gas mileage comparison

Local time
2:12 AM
Joined
Jul 15, 2008
Messages
35
Location
Seattle
I just mounted a Hua Sheng / Hoot system on a mountain bike. After 30 miles of short break-in rides, I took it on a 22.6 mile ride today, in part to get an accurate measure of gas mileage. I live in Seattle, and although I took a fairly flat route for this city, I included some hills, including a couple of about 9% grade.

I estimated the gas used by measuring the depth in the tank before and after, and doing a fairly careful measurement of the surface area (needed due to teardrop tank). By my measurements I used 0.27 gallons of gas, which comes out to right around 85 mpg. While this is more than is advertised by the scooter companies, it's a lot less than the 150+ mpg often touted by a few folks on this forum. I'm interested to hear what folks are getting, and if anyone has any ideas about why my mileage might be significantly lower than others get.

For the record, I weigh about 205, and the bike is a standard old Trek with no suspension. I had about 50 psi in new high-quality 2" road tires. I'm running a 50 tooth rear gear, and the engine seems to settle into a nice cruise at about 20-21 mph. It won't go faster than 23 on the flats (yes I know I'm not supposed to floor it, but I couldn't resist this AM with nobody around...) The 50 tooth gives me nice speed up grades in Seattle - with some pedaling I go about 16 up the 9% hill by my house. Would I get better mileage if I used a smaller rear gear? I wouldn't think so, but maybe others have found this.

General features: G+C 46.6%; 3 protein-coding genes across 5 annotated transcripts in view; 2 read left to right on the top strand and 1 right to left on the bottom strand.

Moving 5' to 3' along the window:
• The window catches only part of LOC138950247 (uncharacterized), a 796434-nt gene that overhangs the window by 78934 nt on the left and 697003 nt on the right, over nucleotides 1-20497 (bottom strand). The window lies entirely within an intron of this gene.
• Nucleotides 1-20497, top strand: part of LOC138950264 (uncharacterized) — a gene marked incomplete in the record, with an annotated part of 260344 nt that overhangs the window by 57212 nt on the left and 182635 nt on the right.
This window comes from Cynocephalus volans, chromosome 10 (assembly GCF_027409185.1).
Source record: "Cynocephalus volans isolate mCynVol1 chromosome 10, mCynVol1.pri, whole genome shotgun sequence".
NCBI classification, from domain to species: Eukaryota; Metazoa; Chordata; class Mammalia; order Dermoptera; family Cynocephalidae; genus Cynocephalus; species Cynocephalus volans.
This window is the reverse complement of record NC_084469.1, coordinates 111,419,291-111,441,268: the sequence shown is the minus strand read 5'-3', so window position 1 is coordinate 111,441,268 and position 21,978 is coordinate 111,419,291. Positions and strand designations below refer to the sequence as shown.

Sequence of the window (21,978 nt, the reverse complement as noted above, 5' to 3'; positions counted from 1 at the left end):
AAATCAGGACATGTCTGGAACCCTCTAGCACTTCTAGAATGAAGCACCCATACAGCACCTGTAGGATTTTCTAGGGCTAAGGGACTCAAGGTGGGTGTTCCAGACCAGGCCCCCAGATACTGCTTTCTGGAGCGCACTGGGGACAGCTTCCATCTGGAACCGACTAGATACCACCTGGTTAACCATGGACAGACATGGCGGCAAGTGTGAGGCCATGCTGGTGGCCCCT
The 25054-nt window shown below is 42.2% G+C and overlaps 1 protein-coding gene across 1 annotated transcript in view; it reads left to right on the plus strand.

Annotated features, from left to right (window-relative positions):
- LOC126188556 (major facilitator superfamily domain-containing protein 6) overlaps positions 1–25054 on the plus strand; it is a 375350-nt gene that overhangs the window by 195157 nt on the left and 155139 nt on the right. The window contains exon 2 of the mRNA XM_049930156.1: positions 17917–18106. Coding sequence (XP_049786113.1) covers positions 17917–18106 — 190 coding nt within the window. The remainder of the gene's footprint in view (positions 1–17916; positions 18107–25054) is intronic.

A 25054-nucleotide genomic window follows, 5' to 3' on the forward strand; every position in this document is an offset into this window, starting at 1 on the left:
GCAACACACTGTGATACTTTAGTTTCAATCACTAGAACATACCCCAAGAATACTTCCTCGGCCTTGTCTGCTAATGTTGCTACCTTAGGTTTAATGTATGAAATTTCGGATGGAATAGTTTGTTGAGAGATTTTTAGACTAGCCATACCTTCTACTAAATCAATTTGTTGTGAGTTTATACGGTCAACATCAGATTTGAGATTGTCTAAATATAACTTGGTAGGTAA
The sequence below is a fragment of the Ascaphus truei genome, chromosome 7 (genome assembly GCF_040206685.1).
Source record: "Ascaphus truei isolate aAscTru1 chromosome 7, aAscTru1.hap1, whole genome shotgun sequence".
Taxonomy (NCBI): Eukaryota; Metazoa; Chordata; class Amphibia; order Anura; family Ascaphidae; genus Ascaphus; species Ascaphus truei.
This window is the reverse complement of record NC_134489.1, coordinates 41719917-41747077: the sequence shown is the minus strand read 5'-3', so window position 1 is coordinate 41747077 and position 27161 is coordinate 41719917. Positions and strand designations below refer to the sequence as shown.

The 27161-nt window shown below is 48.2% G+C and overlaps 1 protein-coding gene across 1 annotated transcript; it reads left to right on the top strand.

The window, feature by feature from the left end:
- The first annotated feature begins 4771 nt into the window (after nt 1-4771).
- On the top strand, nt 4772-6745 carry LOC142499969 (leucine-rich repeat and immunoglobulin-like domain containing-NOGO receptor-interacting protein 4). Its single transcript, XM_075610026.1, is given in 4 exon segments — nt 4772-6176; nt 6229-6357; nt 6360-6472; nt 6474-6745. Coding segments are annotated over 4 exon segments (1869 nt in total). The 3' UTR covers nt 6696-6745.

Also, towards the end of the ride, there was some occasional power fade, but nothing alarming, and the bike finished strong up the hill to my house.

Any info would be greatly appreciated.




My gas mileage
 
Local time
2:12 AM
Joined
Jul 15, 2008
Messages
35
Location
Seattle
am I revving the engine too high during break-in

Another question - is the "20 mph break-in" rule too fast for this engine? As noted above, the bike tops out at about 23 mph on the flat with a 50 tooth sprocket. It doesn't seem to be revving excessively high to me at 20, but maybe I don't know squat. Certainly, it just purrs at 15 mph.
 

arceeguy

Active Member
Local time
4:12 AM
Joined
May 20, 2008
Messages
1,102
Location
Central New Jersey, USA
My guess is that you will probably see 100+ mpg at 15mph. If you were cruising at 20, and it tops out at 23, the engine was not operating at its most efficient rpm and revving too high for maximum efficiency. If you "gear up" you'll be able to cruise at a higher speed with better fuel economy, but you may not be able to pull some hills without pedaling.
 
Local time
2:12 AM
Joined
Jul 15, 2008
Messages
35
Location
Seattle
thanks